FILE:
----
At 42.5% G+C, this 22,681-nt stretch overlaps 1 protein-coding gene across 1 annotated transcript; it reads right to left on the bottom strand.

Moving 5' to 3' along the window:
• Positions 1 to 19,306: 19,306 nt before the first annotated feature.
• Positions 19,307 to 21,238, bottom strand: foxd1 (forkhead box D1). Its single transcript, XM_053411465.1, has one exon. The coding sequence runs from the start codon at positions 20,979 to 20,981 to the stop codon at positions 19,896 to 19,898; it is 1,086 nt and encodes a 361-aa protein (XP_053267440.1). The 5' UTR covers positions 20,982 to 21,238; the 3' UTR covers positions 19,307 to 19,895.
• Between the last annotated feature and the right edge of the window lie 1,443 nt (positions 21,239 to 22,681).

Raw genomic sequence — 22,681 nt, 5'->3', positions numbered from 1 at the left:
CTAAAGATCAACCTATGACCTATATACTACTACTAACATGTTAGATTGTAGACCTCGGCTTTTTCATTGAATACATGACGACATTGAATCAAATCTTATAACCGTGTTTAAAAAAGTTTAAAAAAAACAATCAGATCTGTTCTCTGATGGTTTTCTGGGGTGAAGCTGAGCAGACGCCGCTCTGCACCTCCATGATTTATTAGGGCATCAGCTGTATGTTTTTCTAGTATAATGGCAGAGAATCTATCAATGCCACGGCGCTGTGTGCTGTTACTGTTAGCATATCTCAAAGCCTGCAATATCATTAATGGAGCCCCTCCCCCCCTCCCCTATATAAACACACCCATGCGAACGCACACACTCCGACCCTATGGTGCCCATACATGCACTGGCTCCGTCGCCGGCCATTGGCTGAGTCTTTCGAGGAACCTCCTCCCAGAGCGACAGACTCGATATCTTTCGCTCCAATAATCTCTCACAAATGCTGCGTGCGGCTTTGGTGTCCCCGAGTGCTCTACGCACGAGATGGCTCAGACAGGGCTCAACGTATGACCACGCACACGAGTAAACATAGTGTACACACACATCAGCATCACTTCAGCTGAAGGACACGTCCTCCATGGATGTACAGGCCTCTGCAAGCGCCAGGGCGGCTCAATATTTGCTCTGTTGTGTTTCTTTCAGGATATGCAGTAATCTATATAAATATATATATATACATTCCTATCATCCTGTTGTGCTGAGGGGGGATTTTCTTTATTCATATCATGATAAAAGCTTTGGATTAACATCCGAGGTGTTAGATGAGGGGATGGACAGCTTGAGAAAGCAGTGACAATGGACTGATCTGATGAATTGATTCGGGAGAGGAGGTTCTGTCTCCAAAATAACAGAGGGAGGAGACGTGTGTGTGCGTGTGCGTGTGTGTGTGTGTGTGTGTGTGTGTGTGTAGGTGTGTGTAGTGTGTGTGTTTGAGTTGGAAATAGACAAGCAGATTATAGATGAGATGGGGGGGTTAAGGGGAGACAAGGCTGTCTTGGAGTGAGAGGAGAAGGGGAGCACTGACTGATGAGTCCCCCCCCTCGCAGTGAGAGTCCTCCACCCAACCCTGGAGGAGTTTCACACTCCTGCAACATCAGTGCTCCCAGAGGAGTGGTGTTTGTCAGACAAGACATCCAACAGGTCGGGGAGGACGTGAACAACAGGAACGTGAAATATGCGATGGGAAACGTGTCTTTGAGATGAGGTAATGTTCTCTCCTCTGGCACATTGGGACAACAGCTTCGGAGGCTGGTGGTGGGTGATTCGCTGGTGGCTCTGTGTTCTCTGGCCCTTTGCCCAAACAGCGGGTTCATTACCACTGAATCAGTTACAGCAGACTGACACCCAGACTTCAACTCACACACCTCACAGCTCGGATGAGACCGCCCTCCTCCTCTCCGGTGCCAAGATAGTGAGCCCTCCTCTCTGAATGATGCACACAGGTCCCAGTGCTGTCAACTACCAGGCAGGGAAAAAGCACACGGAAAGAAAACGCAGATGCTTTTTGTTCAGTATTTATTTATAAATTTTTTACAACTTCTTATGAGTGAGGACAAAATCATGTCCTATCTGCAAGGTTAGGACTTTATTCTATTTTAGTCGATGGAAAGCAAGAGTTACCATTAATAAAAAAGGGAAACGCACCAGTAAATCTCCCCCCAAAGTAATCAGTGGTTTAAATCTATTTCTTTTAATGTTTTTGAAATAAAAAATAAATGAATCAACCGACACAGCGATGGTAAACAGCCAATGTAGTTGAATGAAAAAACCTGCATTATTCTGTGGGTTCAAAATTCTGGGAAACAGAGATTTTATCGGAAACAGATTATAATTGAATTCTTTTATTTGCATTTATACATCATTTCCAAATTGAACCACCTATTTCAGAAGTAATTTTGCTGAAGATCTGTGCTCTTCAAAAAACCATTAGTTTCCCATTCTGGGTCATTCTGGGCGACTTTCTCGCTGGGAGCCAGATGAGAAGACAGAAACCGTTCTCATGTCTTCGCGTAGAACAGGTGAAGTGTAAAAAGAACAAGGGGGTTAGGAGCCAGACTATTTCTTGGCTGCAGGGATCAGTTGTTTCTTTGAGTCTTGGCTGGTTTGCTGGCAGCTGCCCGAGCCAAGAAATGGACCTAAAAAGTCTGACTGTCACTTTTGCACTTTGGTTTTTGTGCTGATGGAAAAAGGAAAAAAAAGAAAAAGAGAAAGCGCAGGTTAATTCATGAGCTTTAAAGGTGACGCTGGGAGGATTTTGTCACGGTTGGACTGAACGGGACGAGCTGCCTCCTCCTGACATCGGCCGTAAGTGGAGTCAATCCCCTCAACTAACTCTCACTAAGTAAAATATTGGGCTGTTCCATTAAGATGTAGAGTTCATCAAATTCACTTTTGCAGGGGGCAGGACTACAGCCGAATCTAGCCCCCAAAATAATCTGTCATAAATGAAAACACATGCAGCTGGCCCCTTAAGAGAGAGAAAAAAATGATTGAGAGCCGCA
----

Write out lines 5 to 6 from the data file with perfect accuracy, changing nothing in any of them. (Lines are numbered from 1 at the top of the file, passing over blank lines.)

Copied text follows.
• Between the last annotated feature and the right edge of the window lie 1,443 nt (positions 21,239 to 22,681).

Raw genomic sequence — 22,681 nt, 5'->3', positions numbered from 1 at the left: